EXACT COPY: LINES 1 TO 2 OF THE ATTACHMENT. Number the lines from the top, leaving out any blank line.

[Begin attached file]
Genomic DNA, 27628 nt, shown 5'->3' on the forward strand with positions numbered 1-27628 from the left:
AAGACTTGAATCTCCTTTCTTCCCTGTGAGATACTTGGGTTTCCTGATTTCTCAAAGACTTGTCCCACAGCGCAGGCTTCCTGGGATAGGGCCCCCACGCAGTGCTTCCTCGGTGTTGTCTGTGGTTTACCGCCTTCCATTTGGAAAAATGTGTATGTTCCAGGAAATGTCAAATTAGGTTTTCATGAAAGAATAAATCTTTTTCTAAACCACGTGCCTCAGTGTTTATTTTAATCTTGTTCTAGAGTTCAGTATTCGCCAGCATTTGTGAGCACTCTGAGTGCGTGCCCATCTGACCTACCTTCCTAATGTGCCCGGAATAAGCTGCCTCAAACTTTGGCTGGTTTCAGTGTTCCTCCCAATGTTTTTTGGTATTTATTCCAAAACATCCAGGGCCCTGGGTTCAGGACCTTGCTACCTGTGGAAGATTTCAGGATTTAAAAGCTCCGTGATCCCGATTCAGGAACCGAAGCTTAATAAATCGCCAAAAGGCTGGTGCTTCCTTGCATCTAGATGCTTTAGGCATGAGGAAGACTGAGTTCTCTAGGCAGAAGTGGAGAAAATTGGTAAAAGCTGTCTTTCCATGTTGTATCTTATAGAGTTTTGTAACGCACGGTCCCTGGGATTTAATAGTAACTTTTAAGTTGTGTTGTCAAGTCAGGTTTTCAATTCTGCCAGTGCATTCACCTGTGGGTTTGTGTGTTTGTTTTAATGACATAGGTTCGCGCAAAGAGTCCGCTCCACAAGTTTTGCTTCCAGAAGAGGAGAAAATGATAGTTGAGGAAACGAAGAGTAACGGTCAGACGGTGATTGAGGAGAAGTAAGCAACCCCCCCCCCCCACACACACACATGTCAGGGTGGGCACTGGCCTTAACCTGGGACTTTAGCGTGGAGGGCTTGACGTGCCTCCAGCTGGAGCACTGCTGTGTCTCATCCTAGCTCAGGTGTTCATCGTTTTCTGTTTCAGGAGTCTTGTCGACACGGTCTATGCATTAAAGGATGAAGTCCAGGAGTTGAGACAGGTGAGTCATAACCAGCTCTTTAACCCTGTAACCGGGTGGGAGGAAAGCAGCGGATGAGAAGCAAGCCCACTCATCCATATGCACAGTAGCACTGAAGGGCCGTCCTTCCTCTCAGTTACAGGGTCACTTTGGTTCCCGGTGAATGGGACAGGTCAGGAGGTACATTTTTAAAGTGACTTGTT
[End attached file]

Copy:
Genomic DNA, 27628 nt, shown 5'->3' on the forward strand with positions numbered 1-27628 from the left:
AAGACTTGAATCTCCTTTCTTCCCTGTGAGATACTTGGGTTTCCTGATTTCTCAAAGACTTGTCCCACAGCGCAGGCTTCCTGGGATAGGGCCCCCACGCAGTGCTTCCTCGGTGTTGTCTGTGGTTTACCGCCTTCCATTTGGAAAAATGTGTATGTTCCAGGAAATGTCAAATTAGGTTTTCATGAAAGAATAAATCTTTTTCTAAACCACGTGCCTCAGTGTTTATTTTAATCTTGTTCTAGAGTTCAGTATTCGCCAGCATTTGTGAGCACTCTGAGTGCGTGCCCATCTGACCTACCTTCCTAATGTGCCCGGAATAAGCTGCCTCAAACTTTGGCTGGTTTCAGTGTTCCTCCCAATGTTTTTTGGTATTTATTCCAAAACATCCAGGGCCCTGGGTTCAGGACCTTGCTACCTGTGGAAGATTTCAGGATTTAAAAGCTCCGTGATCCCGATTCAGGAACCGAAGCTTAATAAATCGCCAAAAGGCTGGTGCTTCCTTGCATCTAGATGCTTTAGGCATGAGGAAGACTGAGTTCTCTAGGCAGAAGTGGAGAAAATTGGTAAAAGCTGTCTTTCCATGTTGTATCTTATAGAGTTTTGTAACGCACGGTCCCTGGGATTTAATAGTAACTTTTAAGTTGTGTTGTCAAGTCAGGTTTTCAATTCTGCCAGTGCATTCACCTGTGGGTTTGTGTGTTTGTTTTAATGACATAGGTTCGCGCAAAGAGTCCGCTCCACAAGTTTTGCTTCCAGAAGAGGAGAAAATGATAGTTGAGGAAACGAAGAGTAACGGTCAGACGGTGATTGAGGAGAAGTAAGCAACCCCCCCCCCCCACACACACACATGTCAGGGTGGGCACTGGCCTTAACCTGGGACTTTAGCGTGGAGGGCTTGACGTGCCTCCAGCTGGAGCACTGCTGTGTCTCATCCTAGCTCAGGTGTTCATCGTTTTCTGTTTCAGGAGTCTTGTCGACACGGTCTATGCATTAAAGGATGAAGTCCAGGAGTTGAGACAGGTGAGTCATAACCAGCTCTTTAACCCTGTAACCGGGTGGGAGGAAAGCAGCGGATGAGAAGCAAGCCCACTCATCCATATGCACAGTAGCACTGAAGGGCCGTCCTTCCTCTCAGTTACAGGGTCACTTTGGTTCCCGGTGAATGGGACAGGTCAGGAGGTACATTTTTAAAGTGACTTGTT